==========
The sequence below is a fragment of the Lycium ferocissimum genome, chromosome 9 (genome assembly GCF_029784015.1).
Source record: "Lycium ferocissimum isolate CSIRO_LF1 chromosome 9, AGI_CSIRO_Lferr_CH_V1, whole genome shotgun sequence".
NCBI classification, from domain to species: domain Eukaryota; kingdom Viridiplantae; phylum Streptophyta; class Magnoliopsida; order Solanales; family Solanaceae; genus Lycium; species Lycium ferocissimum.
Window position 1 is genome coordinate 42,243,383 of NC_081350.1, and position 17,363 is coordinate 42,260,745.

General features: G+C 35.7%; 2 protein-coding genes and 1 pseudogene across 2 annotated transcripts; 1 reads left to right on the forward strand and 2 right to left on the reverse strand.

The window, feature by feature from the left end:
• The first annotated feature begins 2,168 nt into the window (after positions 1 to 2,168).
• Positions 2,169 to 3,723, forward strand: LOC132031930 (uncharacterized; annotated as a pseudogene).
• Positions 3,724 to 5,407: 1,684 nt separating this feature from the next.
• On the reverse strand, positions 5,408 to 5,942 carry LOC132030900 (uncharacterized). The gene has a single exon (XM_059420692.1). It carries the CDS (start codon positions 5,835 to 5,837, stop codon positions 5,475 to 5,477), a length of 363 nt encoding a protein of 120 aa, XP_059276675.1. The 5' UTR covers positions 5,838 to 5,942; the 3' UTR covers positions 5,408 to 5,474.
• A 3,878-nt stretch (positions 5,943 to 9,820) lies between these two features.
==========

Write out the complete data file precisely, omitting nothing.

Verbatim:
The sequence below is a fragment of the Lycium ferocissimum genome, chromosome 9 (genome assembly GCF_029784015.1).
Source record: "Lycium ferocissimum isolate CSIRO_LF1 chromosome 9, AGI_CSIRO_Lferr_CH_V1, whole genome shotgun sequence".
NCBI classification, from domain to species: domain Eukaryota; kingdom Viridiplantae; phylum Streptophyta; class Magnoliopsida; order Solanales; family Solanaceae; genus Lycium; species Lycium ferocissimum.
Window position 1 is genome coordinate 42,243,383 of NC_081350.1, and position 17,363 is coordinate 42,260,745.

General features: G+C 35.7%; 2 protein-coding genes and 1 pseudogene across 2 annotated transcripts; 1 reads left to right on the forward strand and 2 right to left on the reverse strand.

The window, feature by feature from the left end:
• The first annotated feature begins 2,168 nt into the window (after positions 1 to 2,168).
• Positions 2,169 to 3,723, forward strand: LOC132031930 (uncharacterized; annotated as a pseudogene).
• Positions 3,724 to 5,407: 1,684 nt separating this feature from the next.
• On the reverse strand, positions 5,408 to 5,942 carry LOC132030900 (uncharacterized). The gene has a single exon (XM_059420692.1). It carries the CDS (start codon positions 5,835 to 5,837, stop codon positions 5,475 to 5,477), a length of 363 nt encoding a protein of 120 aa, XP_059276675.1. The 5' UTR covers positions 5,838 to 5,942; the 3' UTR covers positions 5,408 to 5,474.
• A 3,878-nt stretch (positions 5,943 to 9,820) lies between these two features.